EXCLUSIVE INTERVIEW: 5 MINUTES WITH SINKANE’S AHMED GALLAB
(Words by our Music Editor Natalie Wardle.)
The London-born, Brooklyn-based Sudanese frontman of Sinkane – Ahmed Gallab has been an enigmatic force in world music over the last decade. His American band, DFA’s Sinkane have gained a loyal following of fans in Europe thanks to their relentless touring, and Gallab’s various musical incarnations. So while he stopped off in town, we managed to catch-up with him over some quaint Breakfast tea at the B.F.I, before he cut loose to make a mad dash to his next dj set… prior to heading back to the states in preparation for his latest tour. In response to being asked whether this was stressful, Gallab said (which has rather become a trademark phrase of his) “I like to be on the move.”
Here we discussed his latest single ‘Uh-Huh’, his admiration for Pink Floyd, Ethiopian pop and seventies Nigerian afro-rock. As well as the delicate subject of adjusting to living in post-Trump America as a Muslim and the importance of spreading Bob Marley’s positive message of hope amongst other things…
You are well known for your eclectic blend of Krautrock, free jazz, Ethiopian funk and Sudanese pop. Do you think your varied background (being of Sudanese heritage) and growing up between the U.K and the U.S.A played a part in this?
I was born here yeah. Oh absolutely, I mean I never lived anywhere for longer than four years until I graduated from university. I became accustomed to moving around alot… and what that ended up doing was, it allowed me to experience the world with an open mind. And I was able to see how other kids were experiencing growing up, and listen to different people’s opinion of music culture – and you know the world. And it really helped to develop my musical identity as a musician. You know as an artist, you write what you know, and you create a world you see in front of you, and erm the world I saw in front of me was really colourful, and very multi-cultural… and very dynamic.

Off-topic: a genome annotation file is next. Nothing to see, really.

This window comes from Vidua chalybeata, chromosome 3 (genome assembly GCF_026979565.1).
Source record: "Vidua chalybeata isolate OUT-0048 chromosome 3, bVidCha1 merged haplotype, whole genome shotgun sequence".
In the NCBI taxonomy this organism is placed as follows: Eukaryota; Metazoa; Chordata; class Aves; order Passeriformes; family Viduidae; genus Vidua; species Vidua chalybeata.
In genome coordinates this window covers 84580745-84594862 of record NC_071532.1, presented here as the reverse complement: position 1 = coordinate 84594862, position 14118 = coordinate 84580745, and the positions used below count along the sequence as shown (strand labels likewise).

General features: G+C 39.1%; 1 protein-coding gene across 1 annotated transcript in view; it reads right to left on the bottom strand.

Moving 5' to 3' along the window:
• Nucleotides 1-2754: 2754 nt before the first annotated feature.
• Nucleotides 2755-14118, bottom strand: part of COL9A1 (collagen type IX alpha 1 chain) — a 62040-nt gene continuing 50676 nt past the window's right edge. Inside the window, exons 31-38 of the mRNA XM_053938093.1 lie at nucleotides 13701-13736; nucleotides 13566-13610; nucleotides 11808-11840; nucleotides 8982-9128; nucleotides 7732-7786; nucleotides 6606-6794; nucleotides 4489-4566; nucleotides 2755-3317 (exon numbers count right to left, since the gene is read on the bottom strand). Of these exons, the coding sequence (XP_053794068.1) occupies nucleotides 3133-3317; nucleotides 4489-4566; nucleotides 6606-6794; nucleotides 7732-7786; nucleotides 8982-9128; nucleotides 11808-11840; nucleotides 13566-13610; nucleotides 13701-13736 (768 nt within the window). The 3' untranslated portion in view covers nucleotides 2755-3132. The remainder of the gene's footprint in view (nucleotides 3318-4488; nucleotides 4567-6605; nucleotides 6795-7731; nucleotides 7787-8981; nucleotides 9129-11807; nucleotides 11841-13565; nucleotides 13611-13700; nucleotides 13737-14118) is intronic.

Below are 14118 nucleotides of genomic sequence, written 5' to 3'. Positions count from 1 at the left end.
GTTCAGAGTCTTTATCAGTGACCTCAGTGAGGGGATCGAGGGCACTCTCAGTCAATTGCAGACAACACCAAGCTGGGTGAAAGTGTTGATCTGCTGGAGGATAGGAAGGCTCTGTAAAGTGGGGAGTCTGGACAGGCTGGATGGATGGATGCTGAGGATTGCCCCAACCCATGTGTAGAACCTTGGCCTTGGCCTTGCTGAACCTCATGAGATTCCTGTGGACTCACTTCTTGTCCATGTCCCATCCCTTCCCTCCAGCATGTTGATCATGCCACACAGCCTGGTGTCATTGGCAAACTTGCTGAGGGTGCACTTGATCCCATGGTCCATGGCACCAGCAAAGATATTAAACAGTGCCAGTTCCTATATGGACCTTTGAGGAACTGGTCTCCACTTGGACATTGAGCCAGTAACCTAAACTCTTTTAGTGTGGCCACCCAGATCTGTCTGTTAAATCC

How did you first get signed to DFA Records?
DFA approached me after I posted a song on the internet – on Bandcamp. I just finished playing with another band, and it was time for me to do something different you know erm and… they were doing their own thing and I decided to get back to my project, and I released a song called ‘Runnin,’ and er my friend Dan Snake did a remix for me and I posted it on the internet, and it got a lot attention and DFA came calling… and I really didn’t ever, EVER expect a label like that to be interested in my music. I thought they were so specific to like a certain type of dance music or something. But er Jonathan Galkin came at me and he was really excited, ad he said he needed to play the record for James in order to get his approval, and he really liked it… and the rest is history.
Sinkane – Runnin’ (Official Video)
This album is not on DFA though, it’s on City Slang.
You previously mentioned your admiration for artists like Radiohead and Sade. Who else do you think has been a big influence on your sound?
Oh man, there’s been so many! Erm funkadelic has been a really big influence. And a lot of Sudanese east African, a lot of stuff from Ethiopia has been a really big influence.